‘Mitzi’ chair by Grant Featherston

Made by Featherston, Grant in Melbourne, Victoria, Australia, 1957.

One of the new wave of Australian designers to emerge in the immediate post-war years, Grant Featherston (1922-1995) designed his first chair in 1947. In the early 1950s he developed the now famous ‘Contour’ range of chairs. First launched in 1951, the ‘Contour’ was an immediate success, its innovative plywood shell formed using a process that Featherston developed himself in the absence of suitable plywood bending technology locally. In 1957 Featherston was appointed consultant designer to Aris...


Chair of black painted tubular steel frame with tapering legs, seat and back upholstered in green vinyl textured upholsterery.


810 mm
420 mm
500 mm


Grant Featherston (1922-1995) and made by Aristoc Industries Pty Ltd. Listed on the Australian Design Index in 1964.

Grant Featherston was appointed Consultant Designer to metal furniture manufacturer, Aristoc Industries in 1957. His role included design policy and supervision of the Design Development Department. He remained associated with the company until 1970. For Grant Featherston the consultancy was a turning point as it gave him access to sophisticated metal technology.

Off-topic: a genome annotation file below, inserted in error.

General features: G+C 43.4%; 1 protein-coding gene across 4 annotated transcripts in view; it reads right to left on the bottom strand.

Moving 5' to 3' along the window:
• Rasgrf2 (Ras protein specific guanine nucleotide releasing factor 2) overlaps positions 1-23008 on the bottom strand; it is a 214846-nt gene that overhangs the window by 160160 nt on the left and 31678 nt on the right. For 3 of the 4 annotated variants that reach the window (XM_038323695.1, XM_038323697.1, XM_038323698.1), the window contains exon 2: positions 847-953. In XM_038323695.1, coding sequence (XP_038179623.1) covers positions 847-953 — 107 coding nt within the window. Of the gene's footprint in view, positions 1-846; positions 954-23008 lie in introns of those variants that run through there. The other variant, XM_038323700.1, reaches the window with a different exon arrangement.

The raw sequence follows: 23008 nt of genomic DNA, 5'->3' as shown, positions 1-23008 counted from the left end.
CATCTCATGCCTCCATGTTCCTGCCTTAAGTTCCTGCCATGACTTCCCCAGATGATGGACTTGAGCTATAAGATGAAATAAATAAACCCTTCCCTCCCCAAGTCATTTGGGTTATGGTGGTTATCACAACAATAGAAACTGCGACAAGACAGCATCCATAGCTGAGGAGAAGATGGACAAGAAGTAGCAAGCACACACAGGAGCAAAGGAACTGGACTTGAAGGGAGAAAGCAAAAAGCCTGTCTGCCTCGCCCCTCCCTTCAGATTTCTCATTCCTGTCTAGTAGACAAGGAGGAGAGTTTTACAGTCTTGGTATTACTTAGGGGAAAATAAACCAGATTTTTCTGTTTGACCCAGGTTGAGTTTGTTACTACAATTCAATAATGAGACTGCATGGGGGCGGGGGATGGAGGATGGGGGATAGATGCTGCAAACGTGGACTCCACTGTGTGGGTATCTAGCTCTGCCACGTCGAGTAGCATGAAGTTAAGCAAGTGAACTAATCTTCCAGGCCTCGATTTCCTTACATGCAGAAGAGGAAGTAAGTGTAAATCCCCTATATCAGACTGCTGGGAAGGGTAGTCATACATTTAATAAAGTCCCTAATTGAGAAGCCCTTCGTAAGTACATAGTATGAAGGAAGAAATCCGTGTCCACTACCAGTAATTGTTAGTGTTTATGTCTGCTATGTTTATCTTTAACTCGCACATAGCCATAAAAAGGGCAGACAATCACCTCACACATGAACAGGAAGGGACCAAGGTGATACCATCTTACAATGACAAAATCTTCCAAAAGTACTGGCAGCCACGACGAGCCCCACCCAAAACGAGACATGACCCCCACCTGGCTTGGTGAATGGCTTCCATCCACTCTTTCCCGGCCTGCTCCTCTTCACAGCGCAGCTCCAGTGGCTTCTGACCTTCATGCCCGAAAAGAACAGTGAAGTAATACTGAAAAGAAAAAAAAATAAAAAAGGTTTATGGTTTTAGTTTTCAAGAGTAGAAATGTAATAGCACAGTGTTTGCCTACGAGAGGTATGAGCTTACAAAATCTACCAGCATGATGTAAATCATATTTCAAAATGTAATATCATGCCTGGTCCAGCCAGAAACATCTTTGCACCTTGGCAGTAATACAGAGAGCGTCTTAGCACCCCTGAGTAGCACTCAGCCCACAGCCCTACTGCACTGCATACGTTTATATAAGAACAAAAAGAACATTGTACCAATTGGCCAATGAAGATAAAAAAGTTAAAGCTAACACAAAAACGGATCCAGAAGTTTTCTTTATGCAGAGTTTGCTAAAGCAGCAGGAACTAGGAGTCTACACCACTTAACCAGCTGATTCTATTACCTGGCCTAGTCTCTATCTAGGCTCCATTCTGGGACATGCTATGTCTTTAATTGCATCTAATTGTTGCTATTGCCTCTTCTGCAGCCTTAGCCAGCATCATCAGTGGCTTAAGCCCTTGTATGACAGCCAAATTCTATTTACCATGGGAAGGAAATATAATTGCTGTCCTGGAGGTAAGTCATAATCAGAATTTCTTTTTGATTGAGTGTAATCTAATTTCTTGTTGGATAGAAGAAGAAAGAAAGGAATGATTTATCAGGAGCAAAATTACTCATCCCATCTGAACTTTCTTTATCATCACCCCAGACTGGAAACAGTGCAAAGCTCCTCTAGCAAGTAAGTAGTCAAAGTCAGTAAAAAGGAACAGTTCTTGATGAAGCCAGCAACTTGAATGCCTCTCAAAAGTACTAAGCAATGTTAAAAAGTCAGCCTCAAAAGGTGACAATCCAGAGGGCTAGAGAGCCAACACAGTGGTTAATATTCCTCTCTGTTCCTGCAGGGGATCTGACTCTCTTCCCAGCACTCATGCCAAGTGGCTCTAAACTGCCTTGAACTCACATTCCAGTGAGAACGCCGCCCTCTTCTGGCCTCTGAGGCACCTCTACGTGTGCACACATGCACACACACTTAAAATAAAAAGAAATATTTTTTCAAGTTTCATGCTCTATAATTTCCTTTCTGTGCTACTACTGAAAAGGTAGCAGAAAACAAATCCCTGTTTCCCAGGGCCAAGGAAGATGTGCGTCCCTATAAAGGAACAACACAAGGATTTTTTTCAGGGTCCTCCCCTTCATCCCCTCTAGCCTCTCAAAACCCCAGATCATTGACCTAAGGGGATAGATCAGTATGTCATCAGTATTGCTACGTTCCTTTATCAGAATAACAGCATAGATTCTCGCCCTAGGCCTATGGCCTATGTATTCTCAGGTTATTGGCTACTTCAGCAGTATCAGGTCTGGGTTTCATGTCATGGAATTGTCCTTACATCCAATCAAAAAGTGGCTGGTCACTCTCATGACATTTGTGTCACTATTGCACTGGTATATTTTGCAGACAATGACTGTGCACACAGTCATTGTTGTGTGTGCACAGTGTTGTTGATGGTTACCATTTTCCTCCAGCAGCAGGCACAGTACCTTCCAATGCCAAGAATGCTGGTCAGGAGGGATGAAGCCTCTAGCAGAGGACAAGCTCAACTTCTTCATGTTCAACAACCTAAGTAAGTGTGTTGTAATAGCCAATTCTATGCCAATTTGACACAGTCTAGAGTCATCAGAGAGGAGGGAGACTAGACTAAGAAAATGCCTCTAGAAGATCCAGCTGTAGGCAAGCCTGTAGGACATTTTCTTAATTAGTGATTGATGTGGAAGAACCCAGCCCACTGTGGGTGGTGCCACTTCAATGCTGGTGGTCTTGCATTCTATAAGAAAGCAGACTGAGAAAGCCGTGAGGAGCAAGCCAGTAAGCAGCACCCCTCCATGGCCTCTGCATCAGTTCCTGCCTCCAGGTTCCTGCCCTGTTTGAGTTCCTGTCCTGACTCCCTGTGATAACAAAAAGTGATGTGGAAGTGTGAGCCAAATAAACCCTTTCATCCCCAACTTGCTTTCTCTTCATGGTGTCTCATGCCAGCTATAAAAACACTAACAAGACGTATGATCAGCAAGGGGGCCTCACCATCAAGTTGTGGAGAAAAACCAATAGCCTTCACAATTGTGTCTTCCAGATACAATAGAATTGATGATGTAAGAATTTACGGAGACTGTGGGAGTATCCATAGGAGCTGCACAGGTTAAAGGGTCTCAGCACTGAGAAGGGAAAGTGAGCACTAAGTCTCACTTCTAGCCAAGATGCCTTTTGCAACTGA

One of his first projects at Aristoc was to work on the design of the tapered tubular metal Mitzi chair, which had been on the drawing board for some time. He made revisions to the original designs, adjusting angles and forms and 'floating' the seat of the stretcher. The Mitzi chair was designed as a stacking chair for halls and similar venues but it was also very successful in the domestic market. Over 160,000 Mitzis were produced from 1957 to 1967.
Featherston, Grant 1957


Purchased 1992
8 December, 1992

Cite this Object

'Mitzi' chair by Grant Featherston 2017, Museum of Applied Arts & Sciences, accessed 22 September 2017, <https://ma.as/126175>
{{cite web |url=https://ma.as/126175 |title='Mitzi' chair by Grant Featherston |author=Museum of Applied Arts & Sciences |access-date=22 September 2017 |publisher=Museum of Applied Arts & Sciences, Australia}}
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